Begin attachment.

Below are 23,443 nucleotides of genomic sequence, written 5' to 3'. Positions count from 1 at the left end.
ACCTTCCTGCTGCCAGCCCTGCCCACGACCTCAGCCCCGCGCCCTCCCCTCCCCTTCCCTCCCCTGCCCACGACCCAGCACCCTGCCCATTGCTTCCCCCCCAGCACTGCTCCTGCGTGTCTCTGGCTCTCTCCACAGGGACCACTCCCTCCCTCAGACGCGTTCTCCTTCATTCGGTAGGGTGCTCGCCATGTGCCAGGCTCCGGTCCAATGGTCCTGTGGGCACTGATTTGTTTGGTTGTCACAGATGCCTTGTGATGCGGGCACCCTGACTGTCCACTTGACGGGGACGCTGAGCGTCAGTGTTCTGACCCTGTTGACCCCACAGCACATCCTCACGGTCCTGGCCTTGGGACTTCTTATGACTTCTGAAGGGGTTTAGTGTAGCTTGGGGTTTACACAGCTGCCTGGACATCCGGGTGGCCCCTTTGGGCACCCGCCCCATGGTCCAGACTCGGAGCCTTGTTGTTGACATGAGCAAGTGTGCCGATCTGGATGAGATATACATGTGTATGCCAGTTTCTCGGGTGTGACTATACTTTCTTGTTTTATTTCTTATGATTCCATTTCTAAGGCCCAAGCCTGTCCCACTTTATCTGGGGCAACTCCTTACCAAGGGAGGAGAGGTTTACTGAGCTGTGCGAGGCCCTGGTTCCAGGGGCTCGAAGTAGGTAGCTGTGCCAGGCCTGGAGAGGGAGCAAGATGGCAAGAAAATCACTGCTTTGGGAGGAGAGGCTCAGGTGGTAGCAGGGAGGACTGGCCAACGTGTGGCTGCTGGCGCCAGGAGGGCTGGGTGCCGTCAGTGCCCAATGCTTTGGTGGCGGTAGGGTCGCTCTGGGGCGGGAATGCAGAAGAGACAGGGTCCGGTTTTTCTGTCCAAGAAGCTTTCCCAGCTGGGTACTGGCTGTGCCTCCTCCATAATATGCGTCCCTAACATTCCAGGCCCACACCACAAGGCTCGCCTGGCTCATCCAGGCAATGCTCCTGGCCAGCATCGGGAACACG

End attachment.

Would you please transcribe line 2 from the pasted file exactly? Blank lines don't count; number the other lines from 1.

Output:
ACCTTCCTGCTGCCAGCCCTGCCCACGACCTCAGCCCCGCGCCCTCCCCTCCCCTTCCCTCCCCTGCCCACGACCCAGCACCCTGCCCATTGCTTCCCCCCCAGCACTGCTCCTGCGTGTCTCTGGCTCTCTCCACAGGGACCACTCCCTCCCTCAGACGCGTTCTCCTTCATTCGGTAGGGTGCTCGCCATGTGCCAGGCTCCGGTCCAATGGTCCTGTGGGCACTGATTTGTTTGGTTGTCACAGATGCCTTGTGATGCGGGCACCCTGACTGTCCACTTGACGGGGACGCTGAGCGTCAGTGTTCTGACCCTGTTGACCCCACAGCACATCCTCACGGTCCTGGCCTTGGGACTTCTTATGACTTCTGAAGGGGTTTAGTGTAGCTTGGGGTTTACACAGCTGCCTGGACATCCGGGTGGCCCCTTTGGGCACCCGCCCCATGGTCCAGACTCGGAGCCTTGTTGTTGACATGAGCAAGTGTGCCGATCTGGATGAGATATACATGTGTATGCCAGTTTCTCGGGTGTGACTATACTTTCTTGTTTTATTTCTTATGATTCCATTTCTAAGGCCCAAGCCTGTCCCACTTTATCTGGGGCAACTCCTTACCAAGGGAGGAGAGGTTTACTGAGCTGTGCGAGGCCCTGGTTCCAGGGGCTCGAAGTAGGTAGCTGTGCCAGGCCTGGAGAGGGAGCAAGATGGCAAGAAAATCACTGCTTTGGGAGGAGAGGCTCAGGTGGTAGCAGGGAGGACTGGCCAACGTGTGGCTGCTGGCGCCAGGAGGGCTGGGTGCCGTCAGTGCCCAATGCTTTGGTGGCGGTAGGGTCGCTCTGGGGCGGGAATGCAGAAGAGACAGGGTCCGGTTTTTCTGTCCAAGAAGCTTTCCCAGCTGGGTACTGGCTGTGCCTCCTCCATAATATGCGTCCCTAACATTCCAGGCCCACACCACAAGGCTCGCCTGGCTCATCCAGGCAATGCTCCTGGCCAGCATCGGGAACACG